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The Hon Dr Sharman Stone
Parliamentary Secretary to the Minister for the Environment and Heritage
Federal Member for Murray
Friday 16 January 2004
Chefs, tradies, science support personnel and others with a spirit of adventure and a taste for the unusual are being sought for the work experience of a lifetime - a stint in Antarctica.
The Australian Government's Antarctic Division (AAD) is about to advertise positions at its Antarctic continental stations Casey, Davis and Mawson and on sub-Antarctic Macquarie Island for 2005.
Parliamentary Secretary for the Environment and Heritage, Dr Sharman Stone, said that suitably qualified men and women were needed to help maintain Australia's stations and to support its science programs.
Dr Stone said that she was keen to see more women in Antarctica.
"For many years, Antarctica was regarded as a male domain but since 1981 women have been wintering over at our stations," Dr Stone said.
"It was considered a bold move then, but time has shown that a gender mix is beneficial to all on station because it is more representative of the real world.
"The Australian Government is committed to gender equity in its Antarctic program and while the numbers of women are slowly increasing, we would like to see more apply.
"We also want to encourage new people to apply. We can't be relying on the same people year after year.
"Many expeditioners have returned to Antarctica several times and their experience is invaluable but we are also keen to attract a broader group of people, particularly those from rural areas."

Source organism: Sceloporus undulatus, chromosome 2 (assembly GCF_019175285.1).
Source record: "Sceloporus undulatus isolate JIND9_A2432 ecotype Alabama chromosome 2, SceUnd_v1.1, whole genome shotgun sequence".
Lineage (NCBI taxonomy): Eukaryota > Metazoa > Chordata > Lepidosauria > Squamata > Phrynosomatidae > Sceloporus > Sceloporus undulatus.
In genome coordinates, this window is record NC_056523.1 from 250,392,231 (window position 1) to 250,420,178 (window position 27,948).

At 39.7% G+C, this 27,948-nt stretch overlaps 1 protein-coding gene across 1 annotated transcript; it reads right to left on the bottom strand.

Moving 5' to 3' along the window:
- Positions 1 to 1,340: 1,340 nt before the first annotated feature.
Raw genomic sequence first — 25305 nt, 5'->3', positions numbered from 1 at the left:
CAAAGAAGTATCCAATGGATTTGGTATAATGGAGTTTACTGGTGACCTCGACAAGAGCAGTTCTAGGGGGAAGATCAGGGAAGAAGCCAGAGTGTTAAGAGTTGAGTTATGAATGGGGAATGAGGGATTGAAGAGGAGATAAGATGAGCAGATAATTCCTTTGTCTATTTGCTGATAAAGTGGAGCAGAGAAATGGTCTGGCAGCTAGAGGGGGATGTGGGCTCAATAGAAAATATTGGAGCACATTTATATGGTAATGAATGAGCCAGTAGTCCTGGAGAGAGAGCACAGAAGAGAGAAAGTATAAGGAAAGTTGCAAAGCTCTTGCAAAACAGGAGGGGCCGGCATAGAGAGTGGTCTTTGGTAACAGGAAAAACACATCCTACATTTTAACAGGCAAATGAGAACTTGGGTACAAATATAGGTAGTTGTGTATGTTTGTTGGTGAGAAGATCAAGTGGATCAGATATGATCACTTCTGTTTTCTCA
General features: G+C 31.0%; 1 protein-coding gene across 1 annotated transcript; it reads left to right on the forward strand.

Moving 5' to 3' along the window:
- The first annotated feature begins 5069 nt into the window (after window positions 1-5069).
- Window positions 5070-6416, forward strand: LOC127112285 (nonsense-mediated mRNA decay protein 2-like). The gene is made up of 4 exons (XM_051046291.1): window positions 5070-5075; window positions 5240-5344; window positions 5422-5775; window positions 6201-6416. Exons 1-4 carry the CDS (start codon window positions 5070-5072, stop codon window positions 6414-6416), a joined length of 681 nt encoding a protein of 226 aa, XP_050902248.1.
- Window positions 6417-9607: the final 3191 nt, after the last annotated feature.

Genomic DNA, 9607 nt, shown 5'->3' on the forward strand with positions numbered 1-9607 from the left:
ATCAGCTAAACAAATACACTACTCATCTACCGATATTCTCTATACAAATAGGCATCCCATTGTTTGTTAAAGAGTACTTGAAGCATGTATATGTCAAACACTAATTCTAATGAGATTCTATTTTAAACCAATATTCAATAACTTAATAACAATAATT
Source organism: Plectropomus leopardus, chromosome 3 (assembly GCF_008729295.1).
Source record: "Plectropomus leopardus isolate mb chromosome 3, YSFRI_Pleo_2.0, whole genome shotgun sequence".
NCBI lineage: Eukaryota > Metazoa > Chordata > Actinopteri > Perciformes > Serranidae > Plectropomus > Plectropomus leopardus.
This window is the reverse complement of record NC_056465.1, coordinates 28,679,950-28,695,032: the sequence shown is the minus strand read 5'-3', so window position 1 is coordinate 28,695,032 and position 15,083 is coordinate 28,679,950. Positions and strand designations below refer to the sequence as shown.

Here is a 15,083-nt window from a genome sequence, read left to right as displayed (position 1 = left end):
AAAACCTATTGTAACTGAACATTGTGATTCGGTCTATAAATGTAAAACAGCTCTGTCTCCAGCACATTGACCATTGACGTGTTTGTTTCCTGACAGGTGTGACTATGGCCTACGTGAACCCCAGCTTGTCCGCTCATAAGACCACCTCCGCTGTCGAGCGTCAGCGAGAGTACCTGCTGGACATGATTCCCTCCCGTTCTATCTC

Dr Stone said that part of Australia's role in managing its Antarctic territory was to educate people about the importance of its science, operational and support programs.
"What better way to do that than to recruit new people who can return from Antarctica to their own communities and spread the message.
"The mix of new and experienced expeditioners is the best way to ensure that the longstanding tradition of supporting Australia's Antarctica program continues."
Dr Stone said that regardless of gender or location, so long as people were physically fit and able to meet the requirements, their applications would be considered.
"I would encourage anyone who believes they have the skills and personal attributes the AAD is looking for to apply for the vacancies to be advertised in this weekend's papers," Dr Stone said.
The AAD is inviting applications for the following positions at its four southern stations:
Comprehensive employment packages include salary, accommodation and training in Hobart prior to departure, reunion travel, provision of specialised equipment and clothing, and health care.